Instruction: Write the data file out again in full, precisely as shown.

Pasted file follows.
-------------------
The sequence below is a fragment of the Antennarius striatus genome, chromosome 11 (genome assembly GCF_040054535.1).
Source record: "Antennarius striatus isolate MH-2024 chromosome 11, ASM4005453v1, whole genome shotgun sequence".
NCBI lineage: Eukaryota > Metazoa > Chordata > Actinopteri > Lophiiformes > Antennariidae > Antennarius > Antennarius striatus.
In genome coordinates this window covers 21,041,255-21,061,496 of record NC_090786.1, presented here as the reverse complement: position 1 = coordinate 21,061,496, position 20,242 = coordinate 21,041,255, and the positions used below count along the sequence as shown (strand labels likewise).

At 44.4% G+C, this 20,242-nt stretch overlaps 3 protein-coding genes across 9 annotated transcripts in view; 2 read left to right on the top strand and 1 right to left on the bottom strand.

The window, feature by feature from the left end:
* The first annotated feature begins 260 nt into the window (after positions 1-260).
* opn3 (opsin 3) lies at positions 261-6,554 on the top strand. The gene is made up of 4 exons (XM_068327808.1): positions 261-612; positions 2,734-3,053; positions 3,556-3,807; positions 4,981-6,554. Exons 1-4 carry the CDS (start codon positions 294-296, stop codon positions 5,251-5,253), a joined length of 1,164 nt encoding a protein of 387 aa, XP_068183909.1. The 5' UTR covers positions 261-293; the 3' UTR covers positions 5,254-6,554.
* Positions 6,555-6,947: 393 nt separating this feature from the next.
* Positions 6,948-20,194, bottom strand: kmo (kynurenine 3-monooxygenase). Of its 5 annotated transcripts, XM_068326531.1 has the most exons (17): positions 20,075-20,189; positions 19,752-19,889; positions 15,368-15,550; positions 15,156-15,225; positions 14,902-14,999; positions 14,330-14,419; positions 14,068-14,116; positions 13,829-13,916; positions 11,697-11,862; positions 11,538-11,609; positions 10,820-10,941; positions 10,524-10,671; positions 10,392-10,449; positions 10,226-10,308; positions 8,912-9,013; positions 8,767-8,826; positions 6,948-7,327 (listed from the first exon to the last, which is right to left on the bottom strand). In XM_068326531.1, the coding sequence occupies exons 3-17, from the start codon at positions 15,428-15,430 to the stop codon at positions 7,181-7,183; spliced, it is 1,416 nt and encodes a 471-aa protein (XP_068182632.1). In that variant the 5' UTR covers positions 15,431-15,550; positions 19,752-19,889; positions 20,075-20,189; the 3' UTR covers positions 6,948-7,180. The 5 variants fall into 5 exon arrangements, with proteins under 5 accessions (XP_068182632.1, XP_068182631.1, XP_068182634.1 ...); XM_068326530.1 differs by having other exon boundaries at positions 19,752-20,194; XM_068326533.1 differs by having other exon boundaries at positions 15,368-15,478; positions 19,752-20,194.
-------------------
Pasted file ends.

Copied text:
The sequence below is a fragment of the Antennarius striatus genome, chromosome 11 (genome assembly GCF_040054535.1).
Source record: "Antennarius striatus isolate MH-2024 chromosome 11, ASM4005453v1, whole genome shotgun sequence".
NCBI lineage: Eukaryota > Metazoa > Chordata > Actinopteri > Lophiiformes > Antennariidae > Antennarius > Antennarius striatus.
In genome coordinates this window covers 21,041,255-21,061,496 of record NC_090786.1, presented here as the reverse complement: position 1 = coordinate 21,061,496, position 20,242 = coordinate 21,041,255, and the positions used below count along the sequence as shown (strand labels likewise).

At 44.4% G+C, this 20,242-nt stretch overlaps 3 protein-coding genes across 9 annotated transcripts in view; 2 read left to right on the top strand and 1 right to left on the bottom strand.

The window, feature by feature from the left end:
* The first annotated feature begins 260 nt into the window (after positions 1-260).
* opn3 (opsin 3) lies at positions 261-6,554 on the top strand. The gene is made up of 4 exons (XM_068327808.1): positions 261-612; positions 2,734-3,053; positions 3,556-3,807; positions 4,981-6,554. Exons 1-4 carry the CDS (start codon positions 294-296, stop codon positions 5,251-5,253), a joined length of 1,164 nt encoding a protein of 387 aa, XP_068183909.1. The 5' UTR covers positions 261-293; the 3' UTR covers positions 5,254-6,554.
* Positions 6,555-6,947: 393 nt separating this feature from the next.
* Positions 6,948-20,194, bottom strand: kmo (kynurenine 3-monooxygenase). Of its 5 annotated transcripts, XM_068326531.1 has the most exons (17): positions 20,075-20,189; positions 19,752-19,889; positions 15,368-15,550; positions 15,156-15,225; positions 14,902-14,999; positions 14,330-14,419; positions 14,068-14,116; positions 13,829-13,916; positions 11,697-11,862; positions 11,538-11,609; positions 10,820-10,941; positions 10,524-10,671; positions 10,392-10,449; positions 10,226-10,308; positions 8,912-9,013; positions 8,767-8,826; positions 6,948-7,327 (listed from the first exon to the last, which is right to left on the bottom strand). In XM_068326531.1, the coding sequence occupies exons 3-17, from the start codon at positions 15,428-15,430 to the stop codon at positions 7,181-7,183; spliced, it is 1,416 nt and encodes a 471-aa protein (XP_068182632.1). In that variant the 5' UTR covers positions 15,431-15,550; positions 19,752-19,889; positions 20,075-20,189; the 3' UTR covers positions 6,948-7,180. The 5 variants fall into 5 exon arrangements, with proteins under 5 accessions (XP_068182632.1, XP_068182631.1, XP_068182634.1 ...); XM_068326530.1 differs by having other exon boundaries at positions 19,752-20,194; XM_068326533.1 differs by having other exon boundaries at positions 15,368-15,478; positions 19,752-20,194.